Despite sufficient momentum in the capital markets, uncertainties over Taiwan’s economy have made investors hesitant about investing in the stock market and helped to further drag down monetary aggregate (M1B) growth last month, the central bank said in a statement yesterday.
M1B — a narrow measurement of the supply of money in circulation, including currency and passbook savings deposits — rose 2.73 percent last month from the previous year, lower than the 2.88 percent growth posted in July, the bank said in a report.
It was the fourth consecutive month that M1B growth had slowed, with the 2.88 percent rise marking the lowest increase since February 2009, the bank’s data showed.
The broader M2 monetary aggregate — which includes M1B, time deposits, foreign currency deposits and mutual funds — increased 3.69 percent year-on-year last month, slower than the 3.8 percent growth posted the previous month. It was the lowest increase since June 2010, the bank said.
“The slowing growth rates of both M1B and M2 last month were mainly due to slowing growth in bank loans and investments,” Chen E-dawn (陳一端), deputy head of the central bank’s economic research department, said at a press conference.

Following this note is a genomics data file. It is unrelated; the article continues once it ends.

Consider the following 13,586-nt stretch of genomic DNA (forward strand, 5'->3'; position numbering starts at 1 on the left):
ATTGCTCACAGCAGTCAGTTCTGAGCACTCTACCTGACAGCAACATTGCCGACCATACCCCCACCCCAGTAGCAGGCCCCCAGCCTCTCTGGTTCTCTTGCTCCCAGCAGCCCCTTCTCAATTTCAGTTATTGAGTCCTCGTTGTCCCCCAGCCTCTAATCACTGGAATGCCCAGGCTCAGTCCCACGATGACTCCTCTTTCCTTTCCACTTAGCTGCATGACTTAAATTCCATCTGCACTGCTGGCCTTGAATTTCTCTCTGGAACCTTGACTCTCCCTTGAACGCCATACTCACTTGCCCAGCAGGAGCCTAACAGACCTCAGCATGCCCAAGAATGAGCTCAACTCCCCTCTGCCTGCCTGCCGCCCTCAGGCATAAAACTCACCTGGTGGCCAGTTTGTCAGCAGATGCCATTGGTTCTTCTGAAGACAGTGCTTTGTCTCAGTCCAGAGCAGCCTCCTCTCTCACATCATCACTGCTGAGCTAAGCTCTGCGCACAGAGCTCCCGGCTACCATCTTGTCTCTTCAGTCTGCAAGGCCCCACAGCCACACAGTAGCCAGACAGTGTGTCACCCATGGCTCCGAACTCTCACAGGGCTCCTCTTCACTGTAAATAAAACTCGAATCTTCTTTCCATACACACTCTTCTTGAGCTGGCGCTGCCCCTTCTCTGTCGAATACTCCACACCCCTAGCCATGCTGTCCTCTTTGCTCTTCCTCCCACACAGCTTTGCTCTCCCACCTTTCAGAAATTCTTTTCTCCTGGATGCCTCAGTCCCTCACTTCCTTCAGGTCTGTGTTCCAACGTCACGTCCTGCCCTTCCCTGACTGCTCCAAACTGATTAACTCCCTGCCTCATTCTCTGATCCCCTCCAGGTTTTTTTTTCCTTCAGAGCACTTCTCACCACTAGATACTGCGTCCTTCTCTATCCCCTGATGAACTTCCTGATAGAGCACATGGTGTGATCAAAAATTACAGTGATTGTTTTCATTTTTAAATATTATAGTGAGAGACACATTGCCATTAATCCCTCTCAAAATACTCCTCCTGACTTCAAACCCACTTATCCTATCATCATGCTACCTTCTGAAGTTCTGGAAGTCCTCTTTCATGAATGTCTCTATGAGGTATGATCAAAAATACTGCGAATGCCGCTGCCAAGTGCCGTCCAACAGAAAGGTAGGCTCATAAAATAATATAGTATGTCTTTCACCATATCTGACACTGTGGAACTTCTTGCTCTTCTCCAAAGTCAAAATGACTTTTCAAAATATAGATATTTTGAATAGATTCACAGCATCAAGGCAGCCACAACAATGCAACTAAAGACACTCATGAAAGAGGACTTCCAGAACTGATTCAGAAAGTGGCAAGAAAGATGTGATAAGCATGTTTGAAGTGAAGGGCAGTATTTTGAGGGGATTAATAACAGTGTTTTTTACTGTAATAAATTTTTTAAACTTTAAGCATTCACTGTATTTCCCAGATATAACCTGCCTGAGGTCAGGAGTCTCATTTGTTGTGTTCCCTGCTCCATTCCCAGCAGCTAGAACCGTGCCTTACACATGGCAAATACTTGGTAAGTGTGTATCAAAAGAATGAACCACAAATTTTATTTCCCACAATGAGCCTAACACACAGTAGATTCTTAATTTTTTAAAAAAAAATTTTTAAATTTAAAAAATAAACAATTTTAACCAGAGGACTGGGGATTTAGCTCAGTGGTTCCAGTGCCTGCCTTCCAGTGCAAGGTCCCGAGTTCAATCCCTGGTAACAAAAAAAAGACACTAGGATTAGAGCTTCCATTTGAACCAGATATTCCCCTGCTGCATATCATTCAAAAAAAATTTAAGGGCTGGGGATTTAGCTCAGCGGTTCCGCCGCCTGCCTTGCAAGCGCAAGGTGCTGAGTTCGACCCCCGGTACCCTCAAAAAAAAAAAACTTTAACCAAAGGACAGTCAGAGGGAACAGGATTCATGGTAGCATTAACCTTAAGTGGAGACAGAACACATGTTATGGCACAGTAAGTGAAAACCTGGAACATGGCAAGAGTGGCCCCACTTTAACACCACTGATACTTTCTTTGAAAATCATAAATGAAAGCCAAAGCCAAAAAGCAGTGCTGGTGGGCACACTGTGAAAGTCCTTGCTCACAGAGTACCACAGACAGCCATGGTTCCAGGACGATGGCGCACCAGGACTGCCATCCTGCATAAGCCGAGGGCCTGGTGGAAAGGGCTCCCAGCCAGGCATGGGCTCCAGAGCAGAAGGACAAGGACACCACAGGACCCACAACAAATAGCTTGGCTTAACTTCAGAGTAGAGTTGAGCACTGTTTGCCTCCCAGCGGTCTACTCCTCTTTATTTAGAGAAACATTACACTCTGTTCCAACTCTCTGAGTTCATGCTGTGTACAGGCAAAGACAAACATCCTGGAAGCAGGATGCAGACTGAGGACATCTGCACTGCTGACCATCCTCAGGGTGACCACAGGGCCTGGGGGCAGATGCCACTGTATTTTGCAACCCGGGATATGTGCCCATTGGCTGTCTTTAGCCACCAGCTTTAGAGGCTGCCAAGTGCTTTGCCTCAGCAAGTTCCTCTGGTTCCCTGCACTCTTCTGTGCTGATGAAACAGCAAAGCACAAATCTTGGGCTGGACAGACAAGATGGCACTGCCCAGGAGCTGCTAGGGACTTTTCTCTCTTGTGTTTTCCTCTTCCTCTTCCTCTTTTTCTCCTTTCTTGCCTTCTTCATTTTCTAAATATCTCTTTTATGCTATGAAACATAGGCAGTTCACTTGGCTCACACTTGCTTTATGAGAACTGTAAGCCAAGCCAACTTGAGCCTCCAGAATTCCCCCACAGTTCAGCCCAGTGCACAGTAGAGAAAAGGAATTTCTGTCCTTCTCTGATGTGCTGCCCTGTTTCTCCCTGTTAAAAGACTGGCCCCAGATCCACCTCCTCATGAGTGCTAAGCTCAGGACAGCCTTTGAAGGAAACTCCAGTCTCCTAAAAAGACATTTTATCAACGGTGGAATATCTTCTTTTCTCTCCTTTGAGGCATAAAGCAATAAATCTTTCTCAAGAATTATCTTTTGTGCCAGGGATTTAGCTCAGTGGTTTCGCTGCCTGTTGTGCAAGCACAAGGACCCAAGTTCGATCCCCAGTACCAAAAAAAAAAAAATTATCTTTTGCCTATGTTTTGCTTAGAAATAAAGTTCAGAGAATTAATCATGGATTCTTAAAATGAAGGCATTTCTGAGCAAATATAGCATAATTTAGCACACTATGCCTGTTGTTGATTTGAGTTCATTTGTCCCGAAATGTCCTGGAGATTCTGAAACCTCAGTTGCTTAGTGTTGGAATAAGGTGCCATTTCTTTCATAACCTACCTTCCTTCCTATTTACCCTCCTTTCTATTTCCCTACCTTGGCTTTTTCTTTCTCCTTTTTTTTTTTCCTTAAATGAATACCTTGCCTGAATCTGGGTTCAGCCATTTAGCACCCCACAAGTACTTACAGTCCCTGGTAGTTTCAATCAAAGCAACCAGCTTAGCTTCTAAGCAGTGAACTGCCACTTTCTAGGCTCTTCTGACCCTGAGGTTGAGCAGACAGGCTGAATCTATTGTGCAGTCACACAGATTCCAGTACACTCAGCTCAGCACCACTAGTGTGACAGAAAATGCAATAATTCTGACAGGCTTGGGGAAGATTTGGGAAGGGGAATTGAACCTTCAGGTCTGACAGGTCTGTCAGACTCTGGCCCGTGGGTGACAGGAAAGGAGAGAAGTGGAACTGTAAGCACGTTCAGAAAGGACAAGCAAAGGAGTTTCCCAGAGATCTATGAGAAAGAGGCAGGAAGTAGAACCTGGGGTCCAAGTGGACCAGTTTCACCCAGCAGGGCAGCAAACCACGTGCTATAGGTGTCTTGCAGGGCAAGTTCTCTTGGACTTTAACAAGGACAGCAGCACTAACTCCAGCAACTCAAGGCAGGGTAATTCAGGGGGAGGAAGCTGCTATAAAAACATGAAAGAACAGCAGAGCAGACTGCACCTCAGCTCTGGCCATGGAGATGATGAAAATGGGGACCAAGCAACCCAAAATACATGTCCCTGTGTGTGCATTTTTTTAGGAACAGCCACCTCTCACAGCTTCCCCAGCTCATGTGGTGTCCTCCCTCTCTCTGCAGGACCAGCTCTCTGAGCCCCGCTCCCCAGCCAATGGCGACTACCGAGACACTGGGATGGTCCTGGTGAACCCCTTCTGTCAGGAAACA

The amount of demand deposits rose to NT$10.895 trillion (US$369.59 billion) at the end of last month, up from NT$10.774 trillion, with investors depositing the cash dividends they received last month, the bank’s statistics showed.
The same situation also occurred in the outstanding balance held in securities accounts, which increased NT$91.8 billion month-on-month to NT$1.298 trillion last month, ending the previous five month consecutive fall, data showed.
Chen said that this meant that the nation’s capital momentum remained abundant, but weakened economic sentiment this year has also encouraged investors to hold onto capital, which had further restricted M1B growth.
In the first eight months, the average annual growth rates of M1B and M2 were 3.25 percent and 4.5 percent respectively, central bank data showed.